LETTERS FROM THE PAST 2
Nevertheless it has left itís mark on the Vale landscape. Uffington Wharf, where coal and, according to Alfred Williams, school treats bound for White Horse Hill were once landed, still keeps its name and a group of houses close by is known as Longcot Locks, though the locks have been filled in.
On a bank near the railway I found a single abandoned milestone face downwards. After some digging out, and much levering with a long pole, - for it was very heavy, I raised it enough to clean and photograph the inscription. This reads: "Semington 36 miles".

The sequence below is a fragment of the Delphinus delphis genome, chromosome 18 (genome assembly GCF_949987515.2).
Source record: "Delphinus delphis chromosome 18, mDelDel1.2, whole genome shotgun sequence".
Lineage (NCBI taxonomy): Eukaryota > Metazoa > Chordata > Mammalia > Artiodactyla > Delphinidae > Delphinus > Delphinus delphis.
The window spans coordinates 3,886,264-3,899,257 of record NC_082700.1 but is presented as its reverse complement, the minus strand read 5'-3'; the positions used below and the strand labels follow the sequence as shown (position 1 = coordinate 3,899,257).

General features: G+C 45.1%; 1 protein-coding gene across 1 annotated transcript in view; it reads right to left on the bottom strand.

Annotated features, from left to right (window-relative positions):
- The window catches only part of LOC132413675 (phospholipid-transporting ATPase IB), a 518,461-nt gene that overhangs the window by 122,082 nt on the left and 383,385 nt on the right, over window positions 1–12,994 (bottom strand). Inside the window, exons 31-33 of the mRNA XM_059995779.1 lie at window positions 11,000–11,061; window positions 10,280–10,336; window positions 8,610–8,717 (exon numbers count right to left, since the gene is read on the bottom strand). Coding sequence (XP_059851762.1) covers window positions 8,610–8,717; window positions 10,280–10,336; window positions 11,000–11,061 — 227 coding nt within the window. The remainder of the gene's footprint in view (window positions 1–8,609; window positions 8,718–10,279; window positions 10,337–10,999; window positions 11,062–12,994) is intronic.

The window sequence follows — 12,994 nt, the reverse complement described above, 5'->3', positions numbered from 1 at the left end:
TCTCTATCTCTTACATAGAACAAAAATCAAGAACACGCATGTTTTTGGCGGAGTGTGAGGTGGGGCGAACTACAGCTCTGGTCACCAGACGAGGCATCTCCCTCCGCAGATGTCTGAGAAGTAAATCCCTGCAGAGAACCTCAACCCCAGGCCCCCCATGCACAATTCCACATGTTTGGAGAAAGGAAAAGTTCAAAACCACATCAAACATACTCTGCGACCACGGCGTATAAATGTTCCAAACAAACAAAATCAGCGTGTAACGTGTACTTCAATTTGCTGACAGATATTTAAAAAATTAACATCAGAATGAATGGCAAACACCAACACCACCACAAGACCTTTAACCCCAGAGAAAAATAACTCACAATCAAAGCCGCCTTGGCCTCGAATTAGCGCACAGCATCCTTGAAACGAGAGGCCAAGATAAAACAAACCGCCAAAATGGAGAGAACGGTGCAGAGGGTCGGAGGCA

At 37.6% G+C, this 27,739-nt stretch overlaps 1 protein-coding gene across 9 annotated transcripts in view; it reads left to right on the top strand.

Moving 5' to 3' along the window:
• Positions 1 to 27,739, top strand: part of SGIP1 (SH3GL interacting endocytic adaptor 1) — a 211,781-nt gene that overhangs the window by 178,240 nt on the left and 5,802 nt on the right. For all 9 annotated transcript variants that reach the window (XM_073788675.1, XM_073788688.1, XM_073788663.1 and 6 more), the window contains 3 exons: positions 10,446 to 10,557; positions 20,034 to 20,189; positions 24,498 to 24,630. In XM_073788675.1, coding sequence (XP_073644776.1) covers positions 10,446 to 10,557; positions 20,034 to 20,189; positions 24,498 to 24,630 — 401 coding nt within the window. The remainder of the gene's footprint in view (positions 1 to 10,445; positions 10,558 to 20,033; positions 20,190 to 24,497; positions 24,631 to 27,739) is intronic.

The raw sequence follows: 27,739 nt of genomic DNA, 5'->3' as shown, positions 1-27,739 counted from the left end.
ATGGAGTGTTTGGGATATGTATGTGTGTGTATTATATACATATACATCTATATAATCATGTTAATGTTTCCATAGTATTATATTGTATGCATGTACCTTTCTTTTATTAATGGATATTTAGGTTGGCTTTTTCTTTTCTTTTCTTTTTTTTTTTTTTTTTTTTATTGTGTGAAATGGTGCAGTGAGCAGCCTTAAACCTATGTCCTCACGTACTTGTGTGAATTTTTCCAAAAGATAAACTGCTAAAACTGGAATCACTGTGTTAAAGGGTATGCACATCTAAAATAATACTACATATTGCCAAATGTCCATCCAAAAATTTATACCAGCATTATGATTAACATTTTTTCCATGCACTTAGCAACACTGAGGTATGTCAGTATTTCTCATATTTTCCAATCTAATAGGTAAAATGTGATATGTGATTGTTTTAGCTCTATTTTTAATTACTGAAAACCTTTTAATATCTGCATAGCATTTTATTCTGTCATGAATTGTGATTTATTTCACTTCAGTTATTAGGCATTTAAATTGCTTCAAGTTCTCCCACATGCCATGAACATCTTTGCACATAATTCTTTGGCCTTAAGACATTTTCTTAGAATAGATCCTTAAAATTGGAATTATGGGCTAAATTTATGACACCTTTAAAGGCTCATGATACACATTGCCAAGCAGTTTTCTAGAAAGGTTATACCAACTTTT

As inland transport the old Wilts and Berks was relatively unimportant, with little industry to provide cargoes, but it must rank high for itís literary associations. In Tom Brown's Schooldays Tom fished in itís shallow waters and envied the canal folk in "the long barges, with the big black men lounging by the side of the horses"; Richard Jefferies made use of the Coate reservoir in Bevis, and Alfred Williams, the Hammerman Poet of South Marston, not only wrote about it in his still unsurpassed regional books, but also carted thousands of bricks from derelict locks for the house he built largely with his own hands.
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